2016 Cadillac Escala Concept Car Interior

Last week I mentioned a bit of news from Cadillac and promised I would return to that when the car had been revealed. That happened. Here is my response.

2016 Cadillaci Escala interior: source
2016 Cadillac Escala interior: source

As you might recall the teaser photo drew our attention to the spangly OLED technology which is going to grace Cadillacs in future. I expected the follow-up news to deal with a new exterior form-language for Cadillac. Much of the commentary dealt with that, with less on the interior. Previous Cadillac show cars at Pebble Beach included the well-received Ciel of 2011 and the Elmiraj coupe from 2013 and people expected something more production-ready. They discussed that too.  Continue reading “2016 Cadillac Escala Concept Car Interior”

DTW Summer Reissue: Matching Designer Luggage

When confronted by a question of taste, I always ask myself, what would Bryan Ferry do? 

1979 Cadiilac Seville Gucci edition
1979 Cadiilac Seville Gucci edition

[First published Oct 10, 2014]

My extensive research has thrown up a nice example of a sub-set of a subset, designer accessories for designer editions of mass produced cars. It’s Gucci fitted luggage for the 1979 Cadillac Seville. Would Bryan Ferry go for this or not? The Big Two and a Half in the US have been more prone to tie-ins and designer editions of their cars than we have here in the social-democratic paradise of Western Europe. Cartier have been associated with Lincoln; Bill Blass added his magical touch to the understated elegance of the 1979 Lincoln Continental Mk V; there was the 1984 Fila-edition Ford Thunderbird; AMC asked Oleg Cassini – yes, that Oleg Cassini – to trim the 1974 Matador, for example. Just recently I have become aware of the Gucci fitted luggage that came with the Gucci-edition Cadillac Seville, truly a part of this very fine tradition. Continue reading “DTW Summer Reissue: Matching Designer Luggage”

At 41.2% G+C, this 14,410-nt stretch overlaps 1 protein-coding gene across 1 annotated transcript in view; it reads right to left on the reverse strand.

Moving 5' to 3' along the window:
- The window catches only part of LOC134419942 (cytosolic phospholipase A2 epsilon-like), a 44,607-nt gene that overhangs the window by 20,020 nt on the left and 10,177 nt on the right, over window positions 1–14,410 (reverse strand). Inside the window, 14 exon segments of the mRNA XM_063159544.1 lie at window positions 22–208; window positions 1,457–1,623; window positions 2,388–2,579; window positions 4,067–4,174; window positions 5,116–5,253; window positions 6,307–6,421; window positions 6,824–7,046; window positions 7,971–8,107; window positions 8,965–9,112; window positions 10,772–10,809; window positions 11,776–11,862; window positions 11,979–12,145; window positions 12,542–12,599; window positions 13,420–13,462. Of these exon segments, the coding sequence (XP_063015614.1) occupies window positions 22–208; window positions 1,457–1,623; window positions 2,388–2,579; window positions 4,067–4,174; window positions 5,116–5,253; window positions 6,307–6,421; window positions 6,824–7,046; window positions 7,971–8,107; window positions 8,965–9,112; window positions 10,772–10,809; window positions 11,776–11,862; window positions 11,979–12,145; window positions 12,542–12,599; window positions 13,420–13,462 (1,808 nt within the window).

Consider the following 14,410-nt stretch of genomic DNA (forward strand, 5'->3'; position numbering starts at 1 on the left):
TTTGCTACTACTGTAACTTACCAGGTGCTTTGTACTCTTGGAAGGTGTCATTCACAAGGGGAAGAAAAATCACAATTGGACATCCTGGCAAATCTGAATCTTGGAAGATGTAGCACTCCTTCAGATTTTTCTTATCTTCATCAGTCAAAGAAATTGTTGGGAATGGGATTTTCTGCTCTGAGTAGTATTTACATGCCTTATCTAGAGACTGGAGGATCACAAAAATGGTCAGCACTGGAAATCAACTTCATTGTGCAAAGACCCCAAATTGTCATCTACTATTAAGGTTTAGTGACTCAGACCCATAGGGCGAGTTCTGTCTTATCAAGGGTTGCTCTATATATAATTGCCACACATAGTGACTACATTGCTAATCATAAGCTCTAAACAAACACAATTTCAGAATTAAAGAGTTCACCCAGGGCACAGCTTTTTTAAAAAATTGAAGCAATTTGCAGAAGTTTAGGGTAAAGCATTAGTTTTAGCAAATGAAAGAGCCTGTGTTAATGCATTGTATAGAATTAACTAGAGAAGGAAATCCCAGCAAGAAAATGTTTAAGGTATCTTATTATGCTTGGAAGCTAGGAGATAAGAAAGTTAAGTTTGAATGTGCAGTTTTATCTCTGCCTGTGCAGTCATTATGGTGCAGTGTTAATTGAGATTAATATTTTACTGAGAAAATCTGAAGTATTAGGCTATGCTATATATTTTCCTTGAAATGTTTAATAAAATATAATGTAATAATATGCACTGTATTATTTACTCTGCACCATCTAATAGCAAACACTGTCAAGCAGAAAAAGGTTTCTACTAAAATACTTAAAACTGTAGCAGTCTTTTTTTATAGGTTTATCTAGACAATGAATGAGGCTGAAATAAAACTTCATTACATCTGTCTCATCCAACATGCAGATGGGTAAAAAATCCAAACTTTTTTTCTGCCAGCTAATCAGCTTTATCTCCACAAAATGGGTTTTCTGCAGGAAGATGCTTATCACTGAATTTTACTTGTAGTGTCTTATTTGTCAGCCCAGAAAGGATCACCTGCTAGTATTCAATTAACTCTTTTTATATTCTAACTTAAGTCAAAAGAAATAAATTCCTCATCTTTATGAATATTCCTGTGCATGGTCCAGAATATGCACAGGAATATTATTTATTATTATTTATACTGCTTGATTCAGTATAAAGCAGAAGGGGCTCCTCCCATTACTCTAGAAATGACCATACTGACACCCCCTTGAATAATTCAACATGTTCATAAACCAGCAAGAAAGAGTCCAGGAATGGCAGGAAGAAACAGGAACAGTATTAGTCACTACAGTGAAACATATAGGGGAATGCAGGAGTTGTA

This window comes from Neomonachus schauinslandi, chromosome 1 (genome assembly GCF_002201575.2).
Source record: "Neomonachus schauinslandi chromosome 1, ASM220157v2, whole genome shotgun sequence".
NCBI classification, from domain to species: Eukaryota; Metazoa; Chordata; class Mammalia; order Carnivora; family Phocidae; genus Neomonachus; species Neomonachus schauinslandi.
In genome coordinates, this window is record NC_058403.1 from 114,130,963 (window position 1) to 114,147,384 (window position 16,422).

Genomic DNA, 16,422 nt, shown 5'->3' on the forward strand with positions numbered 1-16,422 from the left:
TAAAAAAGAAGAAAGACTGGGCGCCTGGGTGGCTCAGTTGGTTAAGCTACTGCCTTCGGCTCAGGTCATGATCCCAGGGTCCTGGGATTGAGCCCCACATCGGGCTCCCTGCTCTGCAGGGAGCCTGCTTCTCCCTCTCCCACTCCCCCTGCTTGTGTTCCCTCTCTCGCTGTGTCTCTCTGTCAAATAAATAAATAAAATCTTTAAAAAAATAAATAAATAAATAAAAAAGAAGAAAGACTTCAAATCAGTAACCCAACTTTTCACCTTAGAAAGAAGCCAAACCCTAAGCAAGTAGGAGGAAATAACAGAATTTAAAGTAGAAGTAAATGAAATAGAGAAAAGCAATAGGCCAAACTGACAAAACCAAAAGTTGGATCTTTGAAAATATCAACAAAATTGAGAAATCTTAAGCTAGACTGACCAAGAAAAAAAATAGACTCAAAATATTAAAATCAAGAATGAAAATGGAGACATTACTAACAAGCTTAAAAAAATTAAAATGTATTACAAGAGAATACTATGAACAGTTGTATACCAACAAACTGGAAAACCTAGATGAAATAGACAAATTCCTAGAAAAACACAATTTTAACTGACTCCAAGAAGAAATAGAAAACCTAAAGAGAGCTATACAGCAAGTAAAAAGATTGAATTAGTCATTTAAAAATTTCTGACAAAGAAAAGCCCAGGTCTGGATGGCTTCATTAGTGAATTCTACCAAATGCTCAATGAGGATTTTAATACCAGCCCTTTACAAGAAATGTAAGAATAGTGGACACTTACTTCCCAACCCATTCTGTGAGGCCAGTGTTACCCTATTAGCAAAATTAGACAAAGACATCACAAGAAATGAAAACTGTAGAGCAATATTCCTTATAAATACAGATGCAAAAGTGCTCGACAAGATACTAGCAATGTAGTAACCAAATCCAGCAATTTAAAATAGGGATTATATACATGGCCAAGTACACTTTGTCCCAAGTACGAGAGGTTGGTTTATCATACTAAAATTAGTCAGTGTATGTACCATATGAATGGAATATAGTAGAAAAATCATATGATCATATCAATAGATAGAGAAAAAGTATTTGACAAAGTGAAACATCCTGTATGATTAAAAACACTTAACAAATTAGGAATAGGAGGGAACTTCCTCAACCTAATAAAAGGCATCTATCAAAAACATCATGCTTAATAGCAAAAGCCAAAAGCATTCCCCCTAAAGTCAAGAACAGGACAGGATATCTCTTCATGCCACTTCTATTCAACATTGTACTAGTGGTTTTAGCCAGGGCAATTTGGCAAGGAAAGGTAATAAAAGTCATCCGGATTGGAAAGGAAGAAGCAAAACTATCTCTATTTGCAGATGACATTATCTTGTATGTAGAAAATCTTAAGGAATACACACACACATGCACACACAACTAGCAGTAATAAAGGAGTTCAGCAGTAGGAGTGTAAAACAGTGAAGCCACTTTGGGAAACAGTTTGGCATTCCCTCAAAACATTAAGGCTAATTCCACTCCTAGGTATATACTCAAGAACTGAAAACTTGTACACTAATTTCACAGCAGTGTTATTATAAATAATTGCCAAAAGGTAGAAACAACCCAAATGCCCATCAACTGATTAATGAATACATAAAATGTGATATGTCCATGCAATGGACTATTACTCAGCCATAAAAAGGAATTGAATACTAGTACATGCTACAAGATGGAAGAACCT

Looking Back to the Future

By now we ought to be seeing the replacement for the Cadillac Cien but there was nothing to replace. 

2002 Cadillac Cien concept car: source
2002 Cadillac Cien concept car: source

The Cien broke cover in 2002 as a showcar penned by Simon Cox. It’s fourteen years later and Cadillac are still trying to find their feet. The Cien concept car might have been a help in getting some credibility to stick to Cadillac’s tarnished brand. Looking at the photos of the car’s exterior, there’s not much about the car that strikes ones as unfeasible. Perhaps it doesn’t conform to the strict details of pedestrian safety. The finish has the hallmarks of something one could manufacture. Lamps are normally a giveaway Continue reading “Looking Back to the Future”

Not Again?

We all know the “Alfa is back” narrative. Cadillac has a similar line in deja vu.

2016 Cadillac CT6: caranddriver.com
2016 Cadillac CT6: caranddriver.com